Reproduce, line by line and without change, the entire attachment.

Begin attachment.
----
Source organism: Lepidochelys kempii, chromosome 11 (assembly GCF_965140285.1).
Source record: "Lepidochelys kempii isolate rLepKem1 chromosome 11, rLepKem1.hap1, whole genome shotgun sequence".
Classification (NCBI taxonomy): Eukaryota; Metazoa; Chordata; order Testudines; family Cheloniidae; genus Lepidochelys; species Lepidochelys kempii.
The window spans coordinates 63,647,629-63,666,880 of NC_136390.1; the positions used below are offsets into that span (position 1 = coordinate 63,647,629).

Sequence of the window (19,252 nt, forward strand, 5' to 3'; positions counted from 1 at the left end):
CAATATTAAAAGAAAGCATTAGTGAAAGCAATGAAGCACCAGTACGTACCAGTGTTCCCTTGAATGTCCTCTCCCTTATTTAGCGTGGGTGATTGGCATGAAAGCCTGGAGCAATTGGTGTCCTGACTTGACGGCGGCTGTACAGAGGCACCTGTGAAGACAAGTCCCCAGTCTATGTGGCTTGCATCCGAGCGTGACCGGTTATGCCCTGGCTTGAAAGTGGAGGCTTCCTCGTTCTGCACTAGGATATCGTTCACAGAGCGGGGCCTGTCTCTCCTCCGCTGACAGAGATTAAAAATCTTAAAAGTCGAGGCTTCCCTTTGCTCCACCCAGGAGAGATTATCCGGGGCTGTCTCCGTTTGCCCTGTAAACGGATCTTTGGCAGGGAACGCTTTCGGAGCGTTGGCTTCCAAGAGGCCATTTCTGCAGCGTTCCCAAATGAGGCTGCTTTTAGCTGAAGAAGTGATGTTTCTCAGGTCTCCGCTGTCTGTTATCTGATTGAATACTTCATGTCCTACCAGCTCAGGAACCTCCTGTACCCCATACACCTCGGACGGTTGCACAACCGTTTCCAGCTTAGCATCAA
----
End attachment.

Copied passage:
Source organism: Lepidochelys kempii, chromosome 11 (assembly GCF_965140285.1).
Source record: "Lepidochelys kempii isolate rLepKem1 chromosome 11, rLepKem1.hap1, whole genome shotgun sequence".
Classification (NCBI taxonomy): Eukaryota; Metazoa; Chordata; order Testudines; family Cheloniidae; genus Lepidochelys; species Lepidochelys kempii.
The window spans coordinates 63,647,629-63,666,880 of NC_136390.1; the positions used below are offsets into that span (position 1 = coordinate 63,647,629).

Sequence of the window (19,252 nt, forward strand, 5' to 3'; positions counted from 1 at the left end):
CAATATTAAAAGAAAGCATTAGTGAAAGCAATGAAGCACCAGTACGTACCAGTGTTCCCTTGAATGTCCTCTCCCTTATTTAGCGTGGGTGATTGGCATGAAAGCCTGGAGCAATTGGTGTCCTGACTTGACGGCGGCTGTACAGAGGCACCTGTGAAGACAAGTCCCCAGTCTATGTGGCTTGCATCCGAGCGTGACCGGTTATGCCCTGGCTTGAAAGTGGAGGCTTCCTCGTTCTGCACTAGGATATCGTTCACAGAGCGGGGCCTGTCTCTCCTCCGCTGACAGAGATTAAAAATCTTAAAAGTCGAGGCTTCCCTTTGCTCCACCCAGGAGAGATTATCCGGGGCTGTCTCCGTTTGCCCTGTAAACGGATCTTTGGCAGGGAACGCTTTCGGAGCGTTGGCTTCCAAGAGGCCATTTCTGCAGCGTTCCCAAATGAGGCTGCTTTTAGCTGAAGAAGTGATGTTTCTCAGGTCTCCGCTGTCTGTTATCTGATTGAATACTTCATGTCCTACCAGCTCAGGAACCTCCTGTACCCCATACACCTCGGACGGTTGCACAACCGTTTCCAGCTTAGCATCAA